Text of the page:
So well camouflaged was the port, that it became known as the Mystery Harbour. All port buildings were one-story, their walls and roofs were painted to match the general background of a low-lying area. B Type War BusThe military secret was so strictly and carefully observed by the British, that the existence of the port had been unknown to the Germans during the whole war; the port was often overflown by the aircraft heading to drop bombs on London, where the bombs were striking civilians, but no bombs were ever dropped on Richborough.

After the signing of the Armistice on 11 November 1918, train ferries were used extensively for the return of material from the Front. Indeed according to war office statistics, a greater tonnage of material was transported by train ferry at Richborough in 1919 than in 1918. The returning train ferries had space for motor transport as well as railway rolling stock, thousands of lorries, motor cars and “B Type” buses also returned via this route. It’s a little known fact that buses transported troops to and from the Front Line and were put to use as ambulances and even mobile pigeon lofts. Nearly 1,200 London General Omnibus Company vehicles went on war service, most to France and Belgium, with some travelling as far afield as Egypt.

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Map of the month – Southwick House

Southwick HouseSouthwick House, Hampshire (County series 1:2,500)

One of the most momentous decisions of the Second World War was taken in the old library at Southwick House in June 1944.

Nestling beneath the northern slopes of Portsdown Hill and just to the north of Portsmouth, Southwick House had become home of the RN School of Navigation, HMS Dryad, a stone frigate (shore establishment), moved from the coast due to the heavy bombing of its original home in Portsmouth dockyard in 1941.

southwick3bBy 1943, with the planning for D-Day already underway, the house was chosen to be the location of the Advance Command Post of the Supreme Headquarters Allied Expeditionary Force. Because of this, HMS Dryad was moved out of the house onto further land requisitioned from the estate.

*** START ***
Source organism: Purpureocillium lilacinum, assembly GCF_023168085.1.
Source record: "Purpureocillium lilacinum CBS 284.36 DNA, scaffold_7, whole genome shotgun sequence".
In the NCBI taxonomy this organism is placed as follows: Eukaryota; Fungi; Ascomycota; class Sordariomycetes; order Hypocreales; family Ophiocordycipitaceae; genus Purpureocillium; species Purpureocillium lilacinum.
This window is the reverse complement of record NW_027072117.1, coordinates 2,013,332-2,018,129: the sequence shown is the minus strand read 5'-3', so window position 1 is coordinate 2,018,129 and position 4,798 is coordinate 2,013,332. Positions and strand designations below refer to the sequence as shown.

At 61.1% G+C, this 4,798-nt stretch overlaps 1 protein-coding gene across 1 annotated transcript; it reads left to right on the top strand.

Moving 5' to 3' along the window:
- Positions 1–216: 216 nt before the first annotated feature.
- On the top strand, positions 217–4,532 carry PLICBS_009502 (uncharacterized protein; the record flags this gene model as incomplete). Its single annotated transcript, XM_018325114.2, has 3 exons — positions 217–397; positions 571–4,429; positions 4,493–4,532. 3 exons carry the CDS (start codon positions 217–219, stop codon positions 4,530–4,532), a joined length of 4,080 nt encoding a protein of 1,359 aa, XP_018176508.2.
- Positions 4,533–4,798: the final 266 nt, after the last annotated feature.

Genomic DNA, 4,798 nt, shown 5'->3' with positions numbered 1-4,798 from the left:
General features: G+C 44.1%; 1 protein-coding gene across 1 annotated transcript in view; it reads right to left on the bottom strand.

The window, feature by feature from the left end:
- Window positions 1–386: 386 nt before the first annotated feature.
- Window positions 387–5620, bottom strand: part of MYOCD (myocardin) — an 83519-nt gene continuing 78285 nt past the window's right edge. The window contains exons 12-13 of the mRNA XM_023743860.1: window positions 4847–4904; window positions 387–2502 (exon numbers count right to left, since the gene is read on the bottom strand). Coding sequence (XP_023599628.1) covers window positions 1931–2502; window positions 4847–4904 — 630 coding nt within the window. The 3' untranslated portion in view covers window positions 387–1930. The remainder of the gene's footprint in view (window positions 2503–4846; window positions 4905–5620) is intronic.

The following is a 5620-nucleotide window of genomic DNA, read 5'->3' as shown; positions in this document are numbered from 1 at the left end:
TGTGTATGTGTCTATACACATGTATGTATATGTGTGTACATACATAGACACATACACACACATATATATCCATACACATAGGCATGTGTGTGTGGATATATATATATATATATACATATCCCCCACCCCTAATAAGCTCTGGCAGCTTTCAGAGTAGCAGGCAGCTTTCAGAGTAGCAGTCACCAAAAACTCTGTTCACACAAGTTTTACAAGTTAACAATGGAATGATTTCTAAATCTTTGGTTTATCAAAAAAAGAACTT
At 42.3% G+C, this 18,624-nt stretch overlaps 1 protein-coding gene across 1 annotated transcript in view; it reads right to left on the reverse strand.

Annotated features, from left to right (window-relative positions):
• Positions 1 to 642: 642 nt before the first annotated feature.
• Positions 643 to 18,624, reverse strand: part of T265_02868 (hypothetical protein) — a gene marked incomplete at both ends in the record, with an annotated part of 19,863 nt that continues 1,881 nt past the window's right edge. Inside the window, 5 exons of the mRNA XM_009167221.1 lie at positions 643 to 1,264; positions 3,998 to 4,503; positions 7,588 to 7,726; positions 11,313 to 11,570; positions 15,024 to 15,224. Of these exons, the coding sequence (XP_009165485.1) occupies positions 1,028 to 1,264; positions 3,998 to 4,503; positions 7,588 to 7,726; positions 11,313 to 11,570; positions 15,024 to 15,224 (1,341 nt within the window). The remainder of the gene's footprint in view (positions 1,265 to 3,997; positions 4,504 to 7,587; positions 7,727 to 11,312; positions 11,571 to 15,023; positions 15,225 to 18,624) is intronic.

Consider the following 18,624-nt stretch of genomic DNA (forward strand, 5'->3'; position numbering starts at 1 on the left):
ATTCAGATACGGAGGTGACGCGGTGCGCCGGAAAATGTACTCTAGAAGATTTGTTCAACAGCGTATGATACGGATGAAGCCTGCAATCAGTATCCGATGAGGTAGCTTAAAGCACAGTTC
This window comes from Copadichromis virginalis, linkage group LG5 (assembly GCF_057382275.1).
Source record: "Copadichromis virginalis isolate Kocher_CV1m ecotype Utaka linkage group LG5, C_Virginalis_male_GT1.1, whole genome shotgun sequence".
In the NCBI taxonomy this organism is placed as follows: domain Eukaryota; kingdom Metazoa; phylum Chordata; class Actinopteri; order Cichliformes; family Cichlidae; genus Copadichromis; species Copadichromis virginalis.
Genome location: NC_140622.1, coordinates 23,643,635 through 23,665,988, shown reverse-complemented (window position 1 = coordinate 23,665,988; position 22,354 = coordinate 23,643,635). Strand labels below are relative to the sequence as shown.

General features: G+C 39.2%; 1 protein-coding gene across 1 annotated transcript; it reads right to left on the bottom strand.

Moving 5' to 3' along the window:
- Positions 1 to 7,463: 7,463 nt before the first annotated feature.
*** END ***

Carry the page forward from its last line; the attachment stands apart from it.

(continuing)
In April 1944 Admiral Ramsay, the Allied naval commander-in-chief for Operation NEPTUNE, the naval assault phase of OVERLORD, moved his headquarters to Southwick House. As D-Day approached, the house became the headquarters of the main allied commanders, including Supreme Allied Commander, General Dwight D. Eisenhower, Admiral Ramsay and the Army Commander-in-Chief General Montgomery.

The invasion of Normandy had been tentatively selected for Monday 5 June, but the weather forecast was bad, so Eisenhower ordered a 24-hour postponement. Then, later in the day, the senior meteorologist, announced to the senior commanders gathered in the old library at Southwick House that there would be a short interval of fine weather on Tuesday, 6 June.

“OK let’s go!……..With these words, the greatest invasion force that the World has ever seen prepared to launch the largest seaborne invasion in history, with nearly 5,000 landing and assault craft, 289 escort vessels, and 277 minesweepers participating.  Nearly 160,000 troops crossed the English Channel on D-Day, with 875,000 men disembarking by the end of June. ‘The Great Crusade’ culminated in May 1945 with the unconditional surrender of Nazi Germany.